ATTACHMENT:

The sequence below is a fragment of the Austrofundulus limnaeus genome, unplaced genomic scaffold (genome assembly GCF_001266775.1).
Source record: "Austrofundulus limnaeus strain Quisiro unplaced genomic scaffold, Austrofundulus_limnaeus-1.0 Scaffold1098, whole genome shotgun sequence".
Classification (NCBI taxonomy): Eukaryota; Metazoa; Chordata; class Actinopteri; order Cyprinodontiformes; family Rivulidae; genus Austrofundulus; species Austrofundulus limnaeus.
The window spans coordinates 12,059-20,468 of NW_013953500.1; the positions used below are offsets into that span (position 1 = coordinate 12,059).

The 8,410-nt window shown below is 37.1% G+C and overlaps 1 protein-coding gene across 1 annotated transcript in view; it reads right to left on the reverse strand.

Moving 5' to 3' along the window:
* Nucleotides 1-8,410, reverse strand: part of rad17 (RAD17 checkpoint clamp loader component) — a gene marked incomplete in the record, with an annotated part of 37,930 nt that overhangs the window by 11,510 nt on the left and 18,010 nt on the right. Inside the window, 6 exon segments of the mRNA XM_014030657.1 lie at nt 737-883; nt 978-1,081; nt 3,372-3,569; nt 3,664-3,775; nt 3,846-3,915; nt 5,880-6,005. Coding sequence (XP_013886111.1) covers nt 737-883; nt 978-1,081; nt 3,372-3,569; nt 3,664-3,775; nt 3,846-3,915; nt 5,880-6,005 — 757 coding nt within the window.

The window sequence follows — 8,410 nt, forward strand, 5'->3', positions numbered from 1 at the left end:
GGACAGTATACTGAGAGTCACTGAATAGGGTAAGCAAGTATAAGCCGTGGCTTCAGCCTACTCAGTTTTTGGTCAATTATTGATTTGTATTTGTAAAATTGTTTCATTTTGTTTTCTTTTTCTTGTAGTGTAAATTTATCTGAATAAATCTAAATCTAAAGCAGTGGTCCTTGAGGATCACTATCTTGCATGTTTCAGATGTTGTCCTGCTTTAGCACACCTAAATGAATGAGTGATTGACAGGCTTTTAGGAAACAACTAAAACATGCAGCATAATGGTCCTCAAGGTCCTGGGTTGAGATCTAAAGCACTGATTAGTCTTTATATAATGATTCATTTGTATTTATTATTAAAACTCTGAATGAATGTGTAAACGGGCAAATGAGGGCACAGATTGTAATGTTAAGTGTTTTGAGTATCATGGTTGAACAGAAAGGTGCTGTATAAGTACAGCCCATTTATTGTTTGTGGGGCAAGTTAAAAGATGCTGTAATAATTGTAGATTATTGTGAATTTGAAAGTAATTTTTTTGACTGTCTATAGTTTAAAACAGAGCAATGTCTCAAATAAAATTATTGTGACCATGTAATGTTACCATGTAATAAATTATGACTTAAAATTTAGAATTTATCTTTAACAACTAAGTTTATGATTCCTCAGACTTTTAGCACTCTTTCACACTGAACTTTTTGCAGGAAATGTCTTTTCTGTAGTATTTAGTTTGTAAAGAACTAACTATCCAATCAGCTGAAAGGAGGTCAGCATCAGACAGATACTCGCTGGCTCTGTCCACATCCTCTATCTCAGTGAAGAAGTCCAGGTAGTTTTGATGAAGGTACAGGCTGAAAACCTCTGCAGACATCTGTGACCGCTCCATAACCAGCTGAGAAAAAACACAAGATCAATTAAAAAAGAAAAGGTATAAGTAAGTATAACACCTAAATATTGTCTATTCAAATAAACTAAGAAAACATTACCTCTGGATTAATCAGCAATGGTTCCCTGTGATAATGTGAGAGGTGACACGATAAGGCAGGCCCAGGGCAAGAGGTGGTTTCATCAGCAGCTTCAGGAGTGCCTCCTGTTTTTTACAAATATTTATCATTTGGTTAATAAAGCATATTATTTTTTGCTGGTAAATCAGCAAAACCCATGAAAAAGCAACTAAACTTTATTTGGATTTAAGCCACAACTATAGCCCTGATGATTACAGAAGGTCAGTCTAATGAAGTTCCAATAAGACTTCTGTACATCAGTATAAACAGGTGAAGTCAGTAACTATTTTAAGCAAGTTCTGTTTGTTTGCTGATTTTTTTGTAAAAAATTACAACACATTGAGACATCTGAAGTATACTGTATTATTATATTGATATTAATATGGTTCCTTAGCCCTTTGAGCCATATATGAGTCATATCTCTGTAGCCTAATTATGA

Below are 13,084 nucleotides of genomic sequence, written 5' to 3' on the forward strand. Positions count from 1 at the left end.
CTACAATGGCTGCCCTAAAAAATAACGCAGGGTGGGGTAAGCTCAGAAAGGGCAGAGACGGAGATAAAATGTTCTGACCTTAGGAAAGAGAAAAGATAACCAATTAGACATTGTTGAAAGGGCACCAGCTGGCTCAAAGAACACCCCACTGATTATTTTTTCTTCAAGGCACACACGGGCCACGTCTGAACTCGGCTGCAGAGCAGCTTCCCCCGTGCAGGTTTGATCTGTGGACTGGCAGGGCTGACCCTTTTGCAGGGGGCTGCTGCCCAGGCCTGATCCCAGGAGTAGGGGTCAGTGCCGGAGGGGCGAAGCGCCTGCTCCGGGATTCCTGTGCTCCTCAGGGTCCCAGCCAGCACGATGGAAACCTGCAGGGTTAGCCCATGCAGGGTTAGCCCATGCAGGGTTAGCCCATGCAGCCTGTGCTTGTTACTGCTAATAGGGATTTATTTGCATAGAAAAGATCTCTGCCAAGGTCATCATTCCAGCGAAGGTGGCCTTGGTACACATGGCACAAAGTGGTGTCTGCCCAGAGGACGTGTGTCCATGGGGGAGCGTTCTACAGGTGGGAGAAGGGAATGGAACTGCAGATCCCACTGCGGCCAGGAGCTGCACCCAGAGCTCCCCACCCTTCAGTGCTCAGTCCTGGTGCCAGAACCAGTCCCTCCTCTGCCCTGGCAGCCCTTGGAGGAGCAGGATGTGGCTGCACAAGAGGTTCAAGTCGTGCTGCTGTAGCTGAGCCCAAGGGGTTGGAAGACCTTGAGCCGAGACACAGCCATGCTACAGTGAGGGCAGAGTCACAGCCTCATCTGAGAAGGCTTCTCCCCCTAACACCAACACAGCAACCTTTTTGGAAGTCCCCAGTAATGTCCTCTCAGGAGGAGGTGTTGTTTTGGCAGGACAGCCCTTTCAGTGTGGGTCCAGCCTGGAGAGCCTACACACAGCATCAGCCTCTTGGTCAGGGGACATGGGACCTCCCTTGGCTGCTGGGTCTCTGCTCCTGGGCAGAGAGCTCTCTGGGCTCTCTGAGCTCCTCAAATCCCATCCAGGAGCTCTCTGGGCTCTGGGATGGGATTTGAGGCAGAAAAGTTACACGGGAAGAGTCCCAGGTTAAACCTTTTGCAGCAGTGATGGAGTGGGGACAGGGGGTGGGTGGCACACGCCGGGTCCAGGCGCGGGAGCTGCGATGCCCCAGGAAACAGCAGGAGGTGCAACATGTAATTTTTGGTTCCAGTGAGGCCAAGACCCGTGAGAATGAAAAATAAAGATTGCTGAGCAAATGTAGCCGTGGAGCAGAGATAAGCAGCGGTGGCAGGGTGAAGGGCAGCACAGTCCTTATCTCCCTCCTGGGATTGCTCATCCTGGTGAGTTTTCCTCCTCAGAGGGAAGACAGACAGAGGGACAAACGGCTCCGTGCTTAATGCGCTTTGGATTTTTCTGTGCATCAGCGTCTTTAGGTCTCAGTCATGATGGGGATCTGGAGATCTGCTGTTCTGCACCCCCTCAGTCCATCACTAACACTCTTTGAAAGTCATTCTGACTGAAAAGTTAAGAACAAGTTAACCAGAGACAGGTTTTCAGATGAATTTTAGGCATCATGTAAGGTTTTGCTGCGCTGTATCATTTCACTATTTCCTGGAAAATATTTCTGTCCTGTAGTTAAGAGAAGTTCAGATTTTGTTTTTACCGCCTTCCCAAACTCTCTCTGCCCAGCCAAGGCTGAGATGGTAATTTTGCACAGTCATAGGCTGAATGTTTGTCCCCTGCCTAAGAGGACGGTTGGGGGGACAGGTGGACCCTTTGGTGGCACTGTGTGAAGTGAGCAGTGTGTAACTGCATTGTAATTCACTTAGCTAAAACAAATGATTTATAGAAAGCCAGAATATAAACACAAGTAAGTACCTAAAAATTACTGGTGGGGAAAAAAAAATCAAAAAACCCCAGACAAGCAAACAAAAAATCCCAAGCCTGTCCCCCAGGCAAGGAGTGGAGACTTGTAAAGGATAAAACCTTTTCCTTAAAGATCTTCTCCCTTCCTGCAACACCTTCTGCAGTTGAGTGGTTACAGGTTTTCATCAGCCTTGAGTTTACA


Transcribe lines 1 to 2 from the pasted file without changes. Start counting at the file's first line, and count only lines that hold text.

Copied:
The sequence below is a fragment of the Austrofundulus limnaeus genome, unplaced genomic scaffold (genome assembly GCF_001266775.1).
Source record: "Austrofundulus limnaeus strain Quisiro unplaced genomic scaffold, Austrofundulus_limnaeus-1.0 Scaffold1098, whole genome shotgun sequence".